IMPIC Dublin Community Iftar in the Al-Mustafa Islamic Centre
On Friday 26th June a Community Iftar was organised by the Irish Muslim Peace & Integration Council in the Al-Mustafa Islamic Centre in which renowned holocaust survivor Tomi Reichental was the guest of honour and representatives from different faiths came together for an Iftar Dinner.
This was a historical event in which a Jewish holocaust survivor celebrated his 80th birthday in a Mosque and participated in the Ramadan fast breaking dinner.
Renowned holocaust survivor Tomi Reichenal said he was delighted at the invitation by Shaykh Umar Al-Qadri and was very touched by the exceptional welcome in the Mosque and will treasure the memorable visit to the Mosque. Tomi Reichental narrated his story as a 10 years old child in the Nazi concentration camp. Tomi Reichental said that he did not speak for 50 years about the suffering of the holocaust. But then he realised that he suffering he went through must be told to future generations. He warned of the danger of history repeating itself if hate, mistrust and misunderstanding gain the upper hand.
Rev Eugene Griffin, Christian priest and and Rev Myozan Kodo, Buddhist monk said that they were delighted to be in the Mosque and share the Iftar breaking dinner with the Muslim Community.
Lynn Jackson from the Holocaust Education Trust Ireland mentioned his Muslims saved Jews in Paris during the 2nd world war and their story must be told to eliminate prejudice and misunderstandings.
Shaykh Umar Al-Qadri, Founder of IMPIC and Imam at the Al-Mustafa Islamic Centre, said that he was delighted that his call to Muslims of reaching out to other communities has been welcomed by Muslims and non Muslims. He said that today’s Iftar displays solidarity between different communities.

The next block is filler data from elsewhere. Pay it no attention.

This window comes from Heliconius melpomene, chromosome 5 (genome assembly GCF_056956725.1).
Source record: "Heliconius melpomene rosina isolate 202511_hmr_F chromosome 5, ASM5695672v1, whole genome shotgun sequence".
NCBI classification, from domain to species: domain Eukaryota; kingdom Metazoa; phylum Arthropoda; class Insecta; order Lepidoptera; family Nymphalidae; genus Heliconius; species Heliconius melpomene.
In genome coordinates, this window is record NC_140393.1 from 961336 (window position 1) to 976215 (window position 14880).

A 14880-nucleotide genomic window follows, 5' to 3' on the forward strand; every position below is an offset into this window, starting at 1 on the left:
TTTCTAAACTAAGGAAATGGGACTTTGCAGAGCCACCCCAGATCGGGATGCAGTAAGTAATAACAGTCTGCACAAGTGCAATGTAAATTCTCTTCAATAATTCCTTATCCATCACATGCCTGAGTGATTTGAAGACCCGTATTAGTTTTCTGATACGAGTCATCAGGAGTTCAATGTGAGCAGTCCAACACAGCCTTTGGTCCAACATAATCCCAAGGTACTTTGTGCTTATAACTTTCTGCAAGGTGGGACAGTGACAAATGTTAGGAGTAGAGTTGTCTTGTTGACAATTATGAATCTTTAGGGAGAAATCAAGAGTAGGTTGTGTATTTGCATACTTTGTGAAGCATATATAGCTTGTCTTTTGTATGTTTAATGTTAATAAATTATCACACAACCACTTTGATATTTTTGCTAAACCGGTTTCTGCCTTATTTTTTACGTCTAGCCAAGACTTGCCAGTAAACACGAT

Speaking about the terrorist attacks in Tunisia, Kuwait and France, Shaykh Al-Qadri said “Whilst some people are doing their best to improve relations between Muslims and non-Muslims these awful events have taken place”
Shaykh Al-Qadri condemned the terrorist attacks and said: “I condemn the attacks and it is the responsibility of every Muslim leader and scholar to condemn it. Terrorists are criminals, enemies of humanity, enemies of religion, enemies of morality and the enemies of human values”
“My heart bleeds for all those who have lost loved ones in Kuwait, Tunisia and France.Terrorism should be seen as terrorism no matter who carries it out- regardless of religion, colour or race. All victims of terrorism are the same. Terrorism is terrorism no matter who carries it out.”
Shaykh Al-Qadri said that the majority of victims by the terrorist attacks of ISIS are Muslims. They should therefore be at the forefront of fighting the extremism of ISIS. The war with ISIS should be fought ideologically and theologically.
Shaykh Al-Qadri spoke on love, commonality of mankind and the importance of Peace in this day and age specially. Shaykh said that communities need to come together to remove hatred and prejudice and develop understanding. Only then Peace can be achieved and he hoped that this event will be seen as an important pillar in the bridge between communities.
More than 150 attendees participated in the Community Iftar. Guests arrived from Cork, Belfast, Athlone and Dublin.
Ali Khan from Belfast said he never heard about the holocaust from a holocaust survivor and the talk by Tomi Reichental has opened his eyes about the suffering that took place.
Irish Muslim Peace & Integration Council will organise its second Ramadan Community Iftar this year in Cork on Saturday 4th July 2015 at 8:30pm in which Councillors and representatives of faiths will come together in the Cork Mosque. The address of the venue is : Nicholas well lane, Blarney street, Cork City. Members of the Public are welcome.
For Pictures of the event please visit the website of Irish Muslim Peace & Integration Council by clicking below: